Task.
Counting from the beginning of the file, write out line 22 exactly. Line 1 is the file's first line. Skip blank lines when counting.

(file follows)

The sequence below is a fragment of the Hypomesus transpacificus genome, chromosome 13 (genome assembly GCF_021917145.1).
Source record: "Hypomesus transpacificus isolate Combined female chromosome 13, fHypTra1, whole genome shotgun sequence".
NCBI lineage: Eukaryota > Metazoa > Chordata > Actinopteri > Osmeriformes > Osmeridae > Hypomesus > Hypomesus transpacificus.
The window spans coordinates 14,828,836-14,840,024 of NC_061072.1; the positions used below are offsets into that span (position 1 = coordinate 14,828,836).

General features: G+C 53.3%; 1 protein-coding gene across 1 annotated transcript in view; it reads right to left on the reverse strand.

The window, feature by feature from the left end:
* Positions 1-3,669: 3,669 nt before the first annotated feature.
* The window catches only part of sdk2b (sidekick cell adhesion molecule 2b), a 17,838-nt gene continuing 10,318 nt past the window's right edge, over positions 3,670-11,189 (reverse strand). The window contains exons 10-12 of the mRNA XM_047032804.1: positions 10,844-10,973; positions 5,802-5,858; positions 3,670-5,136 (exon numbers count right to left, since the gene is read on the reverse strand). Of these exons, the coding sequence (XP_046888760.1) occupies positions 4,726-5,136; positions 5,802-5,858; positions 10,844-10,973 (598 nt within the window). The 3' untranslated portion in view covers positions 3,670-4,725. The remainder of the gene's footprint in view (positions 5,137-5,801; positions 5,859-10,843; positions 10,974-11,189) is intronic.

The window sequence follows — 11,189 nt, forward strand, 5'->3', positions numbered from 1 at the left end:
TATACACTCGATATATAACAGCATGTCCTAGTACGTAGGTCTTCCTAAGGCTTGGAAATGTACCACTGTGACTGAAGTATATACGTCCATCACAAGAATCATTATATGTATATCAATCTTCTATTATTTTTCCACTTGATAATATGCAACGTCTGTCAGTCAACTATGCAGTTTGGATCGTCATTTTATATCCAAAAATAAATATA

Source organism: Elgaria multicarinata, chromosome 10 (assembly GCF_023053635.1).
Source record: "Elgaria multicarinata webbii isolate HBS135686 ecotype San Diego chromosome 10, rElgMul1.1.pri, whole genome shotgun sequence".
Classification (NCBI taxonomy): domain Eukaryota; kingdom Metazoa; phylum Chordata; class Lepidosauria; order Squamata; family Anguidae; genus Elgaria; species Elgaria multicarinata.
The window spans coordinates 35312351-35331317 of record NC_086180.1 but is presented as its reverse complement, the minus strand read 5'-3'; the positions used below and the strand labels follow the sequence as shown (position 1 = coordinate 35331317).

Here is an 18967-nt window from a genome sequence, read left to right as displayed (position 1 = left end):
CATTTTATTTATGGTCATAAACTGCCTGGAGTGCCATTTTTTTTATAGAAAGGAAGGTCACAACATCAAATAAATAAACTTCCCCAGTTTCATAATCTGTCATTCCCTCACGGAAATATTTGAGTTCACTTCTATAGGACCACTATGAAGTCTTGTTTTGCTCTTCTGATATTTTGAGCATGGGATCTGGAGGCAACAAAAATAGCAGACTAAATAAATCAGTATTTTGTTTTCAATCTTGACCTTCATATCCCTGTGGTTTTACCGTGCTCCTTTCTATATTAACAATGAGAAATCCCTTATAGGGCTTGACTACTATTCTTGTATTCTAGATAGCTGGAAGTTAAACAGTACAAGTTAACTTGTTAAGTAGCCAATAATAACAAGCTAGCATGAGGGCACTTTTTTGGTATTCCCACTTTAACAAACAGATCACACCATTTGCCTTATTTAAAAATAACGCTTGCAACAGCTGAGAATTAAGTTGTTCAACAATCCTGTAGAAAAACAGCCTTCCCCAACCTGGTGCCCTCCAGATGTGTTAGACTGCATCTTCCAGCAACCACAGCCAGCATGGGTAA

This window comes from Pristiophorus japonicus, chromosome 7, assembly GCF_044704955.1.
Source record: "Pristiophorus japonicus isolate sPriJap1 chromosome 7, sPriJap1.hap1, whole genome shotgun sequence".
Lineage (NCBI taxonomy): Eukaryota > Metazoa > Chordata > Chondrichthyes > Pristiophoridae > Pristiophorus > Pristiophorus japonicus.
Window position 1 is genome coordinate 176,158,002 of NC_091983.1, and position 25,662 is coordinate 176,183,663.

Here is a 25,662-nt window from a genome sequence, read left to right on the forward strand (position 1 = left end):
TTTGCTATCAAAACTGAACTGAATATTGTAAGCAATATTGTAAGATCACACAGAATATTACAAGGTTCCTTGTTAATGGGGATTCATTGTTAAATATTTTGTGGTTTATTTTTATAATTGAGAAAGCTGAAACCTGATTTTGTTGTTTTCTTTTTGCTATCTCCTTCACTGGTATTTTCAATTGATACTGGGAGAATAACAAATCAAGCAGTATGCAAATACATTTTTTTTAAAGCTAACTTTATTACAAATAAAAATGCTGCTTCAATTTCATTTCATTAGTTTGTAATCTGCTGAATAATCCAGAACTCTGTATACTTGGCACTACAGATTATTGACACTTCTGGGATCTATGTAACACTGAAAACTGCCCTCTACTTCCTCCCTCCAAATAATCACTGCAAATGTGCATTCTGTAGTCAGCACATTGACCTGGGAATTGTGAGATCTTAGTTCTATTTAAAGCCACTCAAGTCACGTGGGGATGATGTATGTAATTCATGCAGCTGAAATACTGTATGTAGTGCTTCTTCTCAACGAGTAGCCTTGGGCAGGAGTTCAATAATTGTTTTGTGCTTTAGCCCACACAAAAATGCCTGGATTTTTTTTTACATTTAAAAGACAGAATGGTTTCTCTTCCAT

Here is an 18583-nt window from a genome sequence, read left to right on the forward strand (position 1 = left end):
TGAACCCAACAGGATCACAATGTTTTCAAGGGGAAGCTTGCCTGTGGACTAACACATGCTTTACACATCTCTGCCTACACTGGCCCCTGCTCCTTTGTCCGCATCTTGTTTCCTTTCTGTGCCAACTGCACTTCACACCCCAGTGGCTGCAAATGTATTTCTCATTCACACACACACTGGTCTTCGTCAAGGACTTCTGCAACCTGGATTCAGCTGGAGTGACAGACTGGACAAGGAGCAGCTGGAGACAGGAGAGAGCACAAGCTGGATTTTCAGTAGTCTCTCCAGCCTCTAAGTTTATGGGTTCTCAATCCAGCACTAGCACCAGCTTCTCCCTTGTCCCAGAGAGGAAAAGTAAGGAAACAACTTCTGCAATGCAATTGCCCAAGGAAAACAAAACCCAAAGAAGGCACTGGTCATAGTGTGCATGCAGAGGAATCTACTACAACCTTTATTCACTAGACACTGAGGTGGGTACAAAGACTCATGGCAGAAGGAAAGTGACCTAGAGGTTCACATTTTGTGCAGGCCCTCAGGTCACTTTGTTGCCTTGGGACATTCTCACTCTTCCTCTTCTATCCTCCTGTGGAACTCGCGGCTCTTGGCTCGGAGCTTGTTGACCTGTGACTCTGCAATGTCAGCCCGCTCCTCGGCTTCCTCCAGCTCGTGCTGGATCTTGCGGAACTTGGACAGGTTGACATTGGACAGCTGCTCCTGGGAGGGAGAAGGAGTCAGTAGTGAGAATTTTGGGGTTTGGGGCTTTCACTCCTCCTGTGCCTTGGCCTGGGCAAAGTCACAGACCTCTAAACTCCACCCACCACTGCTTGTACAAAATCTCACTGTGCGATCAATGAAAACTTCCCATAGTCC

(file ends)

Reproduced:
TTTGCTATCAAAACTGAACTGAATATTGTAAGCAATATTGTAAGATCACACAGAATATTACAAGGTTCCTTGTTAATGGGGATTCATTGTTAAATATTTTGTGGTTTATTTTTATAATTGAGAAAGCTGAAACCTGATTTTGTTGTTTTCTTTTTGCTATCTCCTTCACTGGTATTTTCAATTGATACTGGGAGAATAACAAATCAAGCAGTATGCAAATACATTTTTTTTAAAGCTAACTTTATTACAAATAAAAATGCTGCTTCAATTTCATTTCATTAGTTTGTAATCTGCTGAATAATCCAGAACTCTGTATACTTGGCACTACAGATTATTGACACTTCTGGGATCTATGTAACACTGAAAACTGCCCTCTACTTCCTCCCTCCAAATAATCACTGCAAATGTGCATTCTGTAGTCAGCACATTGACCTGGGAATTGTGAGATCTTAGTTCTATTTAAAGCCACTCAAGTCACGTGGGGATGATGTATGTAATTCATGCAGCTGAAATACTGTATGTAGTGCTTCTTCTCAACGAGTAGCCTTGGGCAGGAGTTCAATAATTGTTTTGTGCTTTAGCCCACACAAAAATGCCTGGATTTTTTTTTACATTTAAAAGACAGAATGGTTTCTCTTCCAT